Constellation / Cosmica


Cosmica is Chester Jenkins’ first new publication in 5 years. During that time, he has been working with members of Village to prepare their types for release, and has produced several bespoke types for clients, many of which can be seen here.

Cosmica started life in mid-2014 as an exploration into taking the Galaxie skeleton — already fleshed out as Polaris, Cassiopeia, and Copernicus — and applying its rules of construction to a geometric sans.

In recent years I had been called on by a few clients to develop geometric sans types, including a revival of Futura for Maharam, and a collaboration with Magnus Rakeng on the types for the Norwegian Airports authority, Avinor, and felt that it was time to bring the compass back home and apply it to my own work.

My earlier designs, notably Apex and Polaris, were often labeled as “superellipse” designs. This was a term I did not know until it was thrown in my direction. According to Wolfram MathWorld “A superellipse is a curve with the following Cartesian equation….”

Because the curves of Apex and Polaris do not perfecty reflect the above equation, they are in fact “rectellipses”, meaning that their curves are defined by unequal vertical and horizontal dimensions.

Imperfect, in a word, and definitely not to be confused with “squircles”.

Cosmica abandons the rectellipse, tiptoes around the squircle, and adheres closely to the rules of geometric type constuction. But not too closely, unsurprisingly.

As is often the case with my published designs, the work on Cosmica was done in fits and starts over a period of years, when time was available and inspiration struck. Polaris V3.5 was released in mid-2013, while I was in the throes of the Korscript project for Michael Kors — a chaining contextual alternate lookup behemoth which was in development for nearly the better part of a year. Also at this time, I was concentrating very heavily on making the Cooper Hewitt typeface for the Smithsonian with Eddie Opara and team at Pentagram.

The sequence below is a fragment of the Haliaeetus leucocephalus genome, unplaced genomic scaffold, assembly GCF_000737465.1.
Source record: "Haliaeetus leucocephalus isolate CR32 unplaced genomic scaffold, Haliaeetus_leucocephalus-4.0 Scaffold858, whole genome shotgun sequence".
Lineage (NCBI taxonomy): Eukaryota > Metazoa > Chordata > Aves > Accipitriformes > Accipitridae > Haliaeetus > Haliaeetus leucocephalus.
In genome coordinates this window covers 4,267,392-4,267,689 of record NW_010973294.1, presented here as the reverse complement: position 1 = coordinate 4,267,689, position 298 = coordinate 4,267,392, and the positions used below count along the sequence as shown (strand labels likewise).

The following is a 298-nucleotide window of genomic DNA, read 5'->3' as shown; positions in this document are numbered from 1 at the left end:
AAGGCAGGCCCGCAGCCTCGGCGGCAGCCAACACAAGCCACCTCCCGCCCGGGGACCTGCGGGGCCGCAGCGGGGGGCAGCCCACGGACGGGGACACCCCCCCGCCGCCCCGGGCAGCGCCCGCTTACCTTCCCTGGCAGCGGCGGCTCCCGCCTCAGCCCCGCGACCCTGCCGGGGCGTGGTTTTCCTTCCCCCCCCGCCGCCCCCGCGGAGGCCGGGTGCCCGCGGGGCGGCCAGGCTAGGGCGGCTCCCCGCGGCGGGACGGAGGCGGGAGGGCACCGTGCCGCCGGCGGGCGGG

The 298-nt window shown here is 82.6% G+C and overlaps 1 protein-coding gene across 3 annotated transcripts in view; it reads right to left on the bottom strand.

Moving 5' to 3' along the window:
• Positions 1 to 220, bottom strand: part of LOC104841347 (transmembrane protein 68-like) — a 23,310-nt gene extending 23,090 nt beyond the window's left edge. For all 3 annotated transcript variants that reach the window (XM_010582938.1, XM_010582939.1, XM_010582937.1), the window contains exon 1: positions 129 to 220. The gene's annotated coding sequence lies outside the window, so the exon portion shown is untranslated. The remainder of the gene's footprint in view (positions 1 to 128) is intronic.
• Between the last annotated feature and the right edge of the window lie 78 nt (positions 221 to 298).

Once those projects were delivered, in mid-2104, I did some initial exploratory work on turning Polaris into something else.

Uppercase — Top Row: Polaris / Bottom Row: Cosmica
Lowercase — Top Row: Polaris / Bottom Row: Cosmica

Some other long- and short-term projects came up towards the end of the year, and I couldn’t return to Cosmica until right at the end of 2015, when a quick blast resulted in many other over-arching details coming into focus. This is also when I decided on the name.

A few more steps along the progression from Polaris to Cosmica

2016 saw another pair of large projects, most notably the revival of Frederic Goudy’s “lost” Sherman type for Syracuse University with Michael Bierut and his team at Pentagram. Another custom type project has taken up most of 2017, and while it has been delivered, the client has not launched it yet. (When they do, I will update this page.)

Once the large bulk of that project was released in the autumn of 2017, I put my head down and got to work on finally finishing Cosmica: Curves tightened up in C G & S; stem-to-bowl joins went smooth; G & t grew tails; a & e lost width…

Most of my type designs are original works rather than historical recreations; I usually don’t reference existing designs, and when I do, I rely upon my memories rather than outlines of existing fonts. In the case of Cosmica, the design was created for its own sake, not as a client commission but as a way to revisit my own catalogue and extend the range of what I had already explored and made.

Version History

V18.010—Initial release; 2018.01

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